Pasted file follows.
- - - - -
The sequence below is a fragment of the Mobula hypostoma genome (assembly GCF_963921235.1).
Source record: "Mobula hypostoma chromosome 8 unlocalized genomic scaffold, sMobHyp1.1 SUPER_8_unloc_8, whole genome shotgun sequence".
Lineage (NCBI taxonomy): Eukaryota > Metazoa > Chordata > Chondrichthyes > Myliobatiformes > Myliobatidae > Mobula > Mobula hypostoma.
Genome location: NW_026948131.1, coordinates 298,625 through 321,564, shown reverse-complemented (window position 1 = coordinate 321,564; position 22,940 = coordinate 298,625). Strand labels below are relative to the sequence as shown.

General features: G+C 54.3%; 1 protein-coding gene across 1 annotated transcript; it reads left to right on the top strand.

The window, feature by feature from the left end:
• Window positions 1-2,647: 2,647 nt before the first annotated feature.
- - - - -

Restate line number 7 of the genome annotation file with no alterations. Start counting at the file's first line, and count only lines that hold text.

• Window positions 1-2,647: 2,647 nt before the first annotated feature.